The Ottoman years

Frustrated With West, Turks Revel in Empire Lost:

Mr. Osman’s send-off was just the latest manifestation of what sociologists call “Ottomania,” a harking back to an era marked by conquest and cultural splendor during which sultans ruled an empire stretching from the Balkans to the Indian Ocean and claimed the spiritual leadership of the Muslim world.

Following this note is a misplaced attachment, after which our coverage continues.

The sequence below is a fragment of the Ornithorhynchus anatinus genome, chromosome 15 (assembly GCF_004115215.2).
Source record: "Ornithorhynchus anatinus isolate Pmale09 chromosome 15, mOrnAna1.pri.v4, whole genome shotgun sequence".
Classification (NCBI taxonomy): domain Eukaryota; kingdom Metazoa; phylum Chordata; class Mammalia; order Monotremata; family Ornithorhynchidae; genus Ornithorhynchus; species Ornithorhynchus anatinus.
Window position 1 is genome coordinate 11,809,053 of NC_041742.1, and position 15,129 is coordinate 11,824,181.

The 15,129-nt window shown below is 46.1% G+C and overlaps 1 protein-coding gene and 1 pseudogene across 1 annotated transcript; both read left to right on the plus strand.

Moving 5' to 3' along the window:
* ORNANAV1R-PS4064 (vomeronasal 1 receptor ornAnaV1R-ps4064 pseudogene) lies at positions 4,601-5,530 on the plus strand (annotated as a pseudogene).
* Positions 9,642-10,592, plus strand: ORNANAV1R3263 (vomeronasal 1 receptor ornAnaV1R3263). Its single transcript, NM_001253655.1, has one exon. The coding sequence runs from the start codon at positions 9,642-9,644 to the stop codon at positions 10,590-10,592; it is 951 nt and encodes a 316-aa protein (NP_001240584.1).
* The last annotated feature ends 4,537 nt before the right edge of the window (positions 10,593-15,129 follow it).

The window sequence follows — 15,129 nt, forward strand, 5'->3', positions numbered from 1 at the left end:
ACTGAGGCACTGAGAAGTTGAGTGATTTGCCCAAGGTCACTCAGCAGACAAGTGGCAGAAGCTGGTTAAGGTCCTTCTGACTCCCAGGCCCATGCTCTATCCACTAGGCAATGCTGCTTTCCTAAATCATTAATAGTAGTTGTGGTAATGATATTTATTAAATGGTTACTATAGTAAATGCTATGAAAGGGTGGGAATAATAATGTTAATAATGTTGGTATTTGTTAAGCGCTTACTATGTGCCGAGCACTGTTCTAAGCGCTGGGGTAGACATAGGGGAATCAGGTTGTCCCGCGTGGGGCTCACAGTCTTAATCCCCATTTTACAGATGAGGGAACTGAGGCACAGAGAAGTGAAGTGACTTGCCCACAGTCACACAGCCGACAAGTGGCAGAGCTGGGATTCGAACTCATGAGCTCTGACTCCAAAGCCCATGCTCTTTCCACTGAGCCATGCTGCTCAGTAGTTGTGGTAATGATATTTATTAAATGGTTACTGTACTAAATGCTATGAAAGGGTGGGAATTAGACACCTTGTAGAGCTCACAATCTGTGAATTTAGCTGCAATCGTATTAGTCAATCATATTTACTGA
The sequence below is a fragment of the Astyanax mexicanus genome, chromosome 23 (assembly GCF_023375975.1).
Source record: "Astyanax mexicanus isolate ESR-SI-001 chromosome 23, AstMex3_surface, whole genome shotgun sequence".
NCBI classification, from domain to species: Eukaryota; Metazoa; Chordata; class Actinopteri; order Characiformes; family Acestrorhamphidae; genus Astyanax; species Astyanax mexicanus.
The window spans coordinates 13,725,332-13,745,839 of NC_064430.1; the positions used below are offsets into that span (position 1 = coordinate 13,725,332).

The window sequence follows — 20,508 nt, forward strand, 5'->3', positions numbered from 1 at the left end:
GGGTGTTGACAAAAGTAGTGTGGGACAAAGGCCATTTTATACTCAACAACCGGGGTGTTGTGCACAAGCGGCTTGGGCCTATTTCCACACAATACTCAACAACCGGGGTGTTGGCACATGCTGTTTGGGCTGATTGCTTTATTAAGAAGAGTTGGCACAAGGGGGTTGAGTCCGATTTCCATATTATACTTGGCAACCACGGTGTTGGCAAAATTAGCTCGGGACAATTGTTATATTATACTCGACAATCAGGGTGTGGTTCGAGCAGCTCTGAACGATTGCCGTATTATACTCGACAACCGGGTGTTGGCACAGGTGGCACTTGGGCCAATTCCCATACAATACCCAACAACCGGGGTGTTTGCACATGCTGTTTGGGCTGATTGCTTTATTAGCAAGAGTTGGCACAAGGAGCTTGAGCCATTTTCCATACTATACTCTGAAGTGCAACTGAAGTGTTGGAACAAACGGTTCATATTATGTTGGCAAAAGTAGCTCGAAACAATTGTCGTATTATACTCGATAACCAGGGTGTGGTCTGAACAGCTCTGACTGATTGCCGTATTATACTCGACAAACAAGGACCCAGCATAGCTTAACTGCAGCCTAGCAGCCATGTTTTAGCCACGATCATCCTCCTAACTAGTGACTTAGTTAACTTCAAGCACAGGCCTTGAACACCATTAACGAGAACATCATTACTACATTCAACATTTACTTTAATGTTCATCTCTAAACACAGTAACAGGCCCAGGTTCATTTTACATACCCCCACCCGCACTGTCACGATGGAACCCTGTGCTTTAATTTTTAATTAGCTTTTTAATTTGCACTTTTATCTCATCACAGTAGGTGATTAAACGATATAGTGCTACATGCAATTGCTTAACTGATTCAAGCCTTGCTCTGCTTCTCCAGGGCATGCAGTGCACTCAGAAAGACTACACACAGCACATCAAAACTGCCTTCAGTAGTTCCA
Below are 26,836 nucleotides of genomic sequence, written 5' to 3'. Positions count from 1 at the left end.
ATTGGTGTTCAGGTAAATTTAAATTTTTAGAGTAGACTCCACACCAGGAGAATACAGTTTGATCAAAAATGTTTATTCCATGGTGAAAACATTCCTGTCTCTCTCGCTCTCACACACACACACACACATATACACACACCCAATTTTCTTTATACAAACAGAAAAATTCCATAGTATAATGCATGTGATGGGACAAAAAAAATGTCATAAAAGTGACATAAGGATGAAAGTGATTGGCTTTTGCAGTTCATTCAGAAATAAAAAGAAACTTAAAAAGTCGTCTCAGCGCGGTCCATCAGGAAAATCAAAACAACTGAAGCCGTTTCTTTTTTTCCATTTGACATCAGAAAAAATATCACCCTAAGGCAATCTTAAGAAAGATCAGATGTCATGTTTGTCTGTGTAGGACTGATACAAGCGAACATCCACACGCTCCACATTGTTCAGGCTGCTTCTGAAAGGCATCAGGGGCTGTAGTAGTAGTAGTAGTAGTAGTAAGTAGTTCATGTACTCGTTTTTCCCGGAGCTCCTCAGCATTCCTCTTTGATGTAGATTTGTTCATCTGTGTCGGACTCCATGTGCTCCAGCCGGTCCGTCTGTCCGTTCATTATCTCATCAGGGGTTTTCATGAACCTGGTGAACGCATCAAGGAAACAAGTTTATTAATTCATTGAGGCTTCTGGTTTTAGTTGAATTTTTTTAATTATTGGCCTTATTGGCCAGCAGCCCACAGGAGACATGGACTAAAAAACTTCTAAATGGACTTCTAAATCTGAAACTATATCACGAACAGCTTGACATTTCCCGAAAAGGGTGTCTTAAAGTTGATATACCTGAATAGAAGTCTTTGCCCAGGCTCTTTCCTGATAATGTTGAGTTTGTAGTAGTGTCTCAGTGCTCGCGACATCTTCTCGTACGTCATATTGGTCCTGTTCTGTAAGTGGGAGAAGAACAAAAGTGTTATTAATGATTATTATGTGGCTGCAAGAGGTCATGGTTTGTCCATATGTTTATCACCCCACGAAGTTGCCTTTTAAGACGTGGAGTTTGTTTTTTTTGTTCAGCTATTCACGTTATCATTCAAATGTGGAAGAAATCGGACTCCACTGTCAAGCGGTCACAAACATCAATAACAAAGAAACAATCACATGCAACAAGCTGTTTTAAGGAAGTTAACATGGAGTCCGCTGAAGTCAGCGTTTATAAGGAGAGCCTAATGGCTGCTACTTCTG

Ataturk’s assertion by fiat that Turks were “European” is bound to fail, because a flower can not blossom without its roots. If the Turks had accepted more aspects of European civilization, such as Christianity, then a civilizational shift might have been viable. But for nearly 1,000 years the Turks were the rulers of Islam. In 1600 all three great Islamic powers, the Ottomans, the Safavids of Persia, and the Mughals of India, were of Turkic provenance. Though Turkish potentates accepted the supremacy of the Arab religion and cultivated Persian poetry, their identity was fused with their role as the ruling race of the Muslim world. The iron hand of Kemalism kept this past from intruding upon the present for nearly a century, but I suspect that that time of ham-handed exclusion of what came before is coming to an end. Of course not all that Ataturk achieved can be reversed, his Romanization of Turkish and purging of Arabic and Persian loanwords, means that Ottoman literature is closed off to all except specialists in modern Turkey. The future will be based more on half-remembered glimpses and recreated myth than the flesh and substance of the past.

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